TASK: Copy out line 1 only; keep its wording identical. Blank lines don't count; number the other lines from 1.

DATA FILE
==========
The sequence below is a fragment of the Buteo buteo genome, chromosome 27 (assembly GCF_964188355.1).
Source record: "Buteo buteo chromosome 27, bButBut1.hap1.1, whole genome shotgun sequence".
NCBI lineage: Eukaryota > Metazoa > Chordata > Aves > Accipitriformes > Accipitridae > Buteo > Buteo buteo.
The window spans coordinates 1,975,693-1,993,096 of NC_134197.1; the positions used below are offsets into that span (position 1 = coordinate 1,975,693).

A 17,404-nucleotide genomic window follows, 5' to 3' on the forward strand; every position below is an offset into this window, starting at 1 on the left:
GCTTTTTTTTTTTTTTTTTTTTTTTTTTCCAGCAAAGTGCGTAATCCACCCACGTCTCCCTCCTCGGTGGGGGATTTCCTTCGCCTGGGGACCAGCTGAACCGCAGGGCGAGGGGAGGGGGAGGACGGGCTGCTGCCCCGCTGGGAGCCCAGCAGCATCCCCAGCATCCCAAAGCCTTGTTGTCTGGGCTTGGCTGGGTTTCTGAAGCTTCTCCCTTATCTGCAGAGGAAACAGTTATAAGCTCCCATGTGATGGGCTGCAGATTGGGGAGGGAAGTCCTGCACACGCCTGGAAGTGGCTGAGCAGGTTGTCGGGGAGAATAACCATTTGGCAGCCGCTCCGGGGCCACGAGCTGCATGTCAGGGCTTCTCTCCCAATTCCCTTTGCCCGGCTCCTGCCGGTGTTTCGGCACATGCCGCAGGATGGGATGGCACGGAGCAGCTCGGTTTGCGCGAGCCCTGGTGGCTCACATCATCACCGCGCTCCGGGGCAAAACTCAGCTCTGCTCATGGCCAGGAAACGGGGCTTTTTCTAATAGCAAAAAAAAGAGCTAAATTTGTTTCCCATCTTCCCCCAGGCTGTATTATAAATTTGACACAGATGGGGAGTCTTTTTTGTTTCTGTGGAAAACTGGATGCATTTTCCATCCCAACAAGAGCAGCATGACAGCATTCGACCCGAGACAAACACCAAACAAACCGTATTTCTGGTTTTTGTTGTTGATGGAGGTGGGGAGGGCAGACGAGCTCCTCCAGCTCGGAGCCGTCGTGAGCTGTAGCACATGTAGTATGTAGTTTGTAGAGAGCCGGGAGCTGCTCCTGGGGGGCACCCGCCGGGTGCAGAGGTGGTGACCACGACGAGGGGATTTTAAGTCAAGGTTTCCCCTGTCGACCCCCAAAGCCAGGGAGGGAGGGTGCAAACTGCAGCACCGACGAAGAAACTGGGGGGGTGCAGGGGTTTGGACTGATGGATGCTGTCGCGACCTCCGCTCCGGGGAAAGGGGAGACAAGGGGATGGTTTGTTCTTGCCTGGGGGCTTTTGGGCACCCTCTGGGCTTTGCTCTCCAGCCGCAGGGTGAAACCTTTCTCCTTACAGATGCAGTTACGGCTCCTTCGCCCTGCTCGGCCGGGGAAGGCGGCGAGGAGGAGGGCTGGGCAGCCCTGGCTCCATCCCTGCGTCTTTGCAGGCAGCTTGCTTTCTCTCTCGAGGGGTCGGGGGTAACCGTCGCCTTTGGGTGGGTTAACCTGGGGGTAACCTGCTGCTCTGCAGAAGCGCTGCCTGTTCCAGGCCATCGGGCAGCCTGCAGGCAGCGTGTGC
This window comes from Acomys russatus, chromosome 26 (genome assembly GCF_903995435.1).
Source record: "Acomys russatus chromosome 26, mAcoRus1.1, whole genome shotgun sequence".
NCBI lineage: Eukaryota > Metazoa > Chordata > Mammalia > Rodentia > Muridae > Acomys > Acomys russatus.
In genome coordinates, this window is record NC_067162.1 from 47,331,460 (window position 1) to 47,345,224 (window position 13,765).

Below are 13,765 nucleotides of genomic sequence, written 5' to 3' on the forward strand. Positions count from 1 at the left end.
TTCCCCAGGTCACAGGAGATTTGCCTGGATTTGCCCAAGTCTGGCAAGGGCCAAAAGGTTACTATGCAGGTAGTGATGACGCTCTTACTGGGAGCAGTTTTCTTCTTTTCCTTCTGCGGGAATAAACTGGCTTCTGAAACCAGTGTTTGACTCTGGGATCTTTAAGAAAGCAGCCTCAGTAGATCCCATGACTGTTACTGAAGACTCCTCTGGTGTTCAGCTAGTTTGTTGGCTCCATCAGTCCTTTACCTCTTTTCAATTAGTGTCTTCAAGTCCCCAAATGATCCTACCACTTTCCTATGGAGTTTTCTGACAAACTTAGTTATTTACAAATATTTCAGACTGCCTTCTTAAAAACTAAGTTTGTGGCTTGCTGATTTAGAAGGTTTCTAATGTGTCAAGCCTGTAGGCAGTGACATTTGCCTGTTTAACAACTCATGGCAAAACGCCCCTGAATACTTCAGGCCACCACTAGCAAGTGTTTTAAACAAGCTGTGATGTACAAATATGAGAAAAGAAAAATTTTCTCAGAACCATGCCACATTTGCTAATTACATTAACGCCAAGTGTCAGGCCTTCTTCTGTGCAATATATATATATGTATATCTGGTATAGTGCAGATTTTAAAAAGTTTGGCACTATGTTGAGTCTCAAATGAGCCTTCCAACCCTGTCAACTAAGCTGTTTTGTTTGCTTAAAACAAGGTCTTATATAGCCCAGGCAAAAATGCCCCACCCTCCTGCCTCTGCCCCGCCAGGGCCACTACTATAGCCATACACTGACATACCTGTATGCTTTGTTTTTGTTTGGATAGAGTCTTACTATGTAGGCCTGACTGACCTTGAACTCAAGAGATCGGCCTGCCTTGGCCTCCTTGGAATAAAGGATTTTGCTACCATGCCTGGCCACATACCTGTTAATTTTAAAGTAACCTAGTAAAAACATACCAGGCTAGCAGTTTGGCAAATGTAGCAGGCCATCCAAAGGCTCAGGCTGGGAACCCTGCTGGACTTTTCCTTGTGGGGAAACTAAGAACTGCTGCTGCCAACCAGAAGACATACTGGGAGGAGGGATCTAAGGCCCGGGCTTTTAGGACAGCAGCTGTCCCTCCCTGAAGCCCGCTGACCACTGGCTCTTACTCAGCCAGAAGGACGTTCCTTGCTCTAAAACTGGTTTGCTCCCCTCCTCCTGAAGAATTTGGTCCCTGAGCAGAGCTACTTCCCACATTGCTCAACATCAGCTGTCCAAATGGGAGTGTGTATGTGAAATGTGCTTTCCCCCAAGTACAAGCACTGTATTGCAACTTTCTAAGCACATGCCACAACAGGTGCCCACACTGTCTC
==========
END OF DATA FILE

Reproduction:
The sequence below is a fragment of the Buteo buteo genome, chromosome 27 (assembly GCF_964188355.1).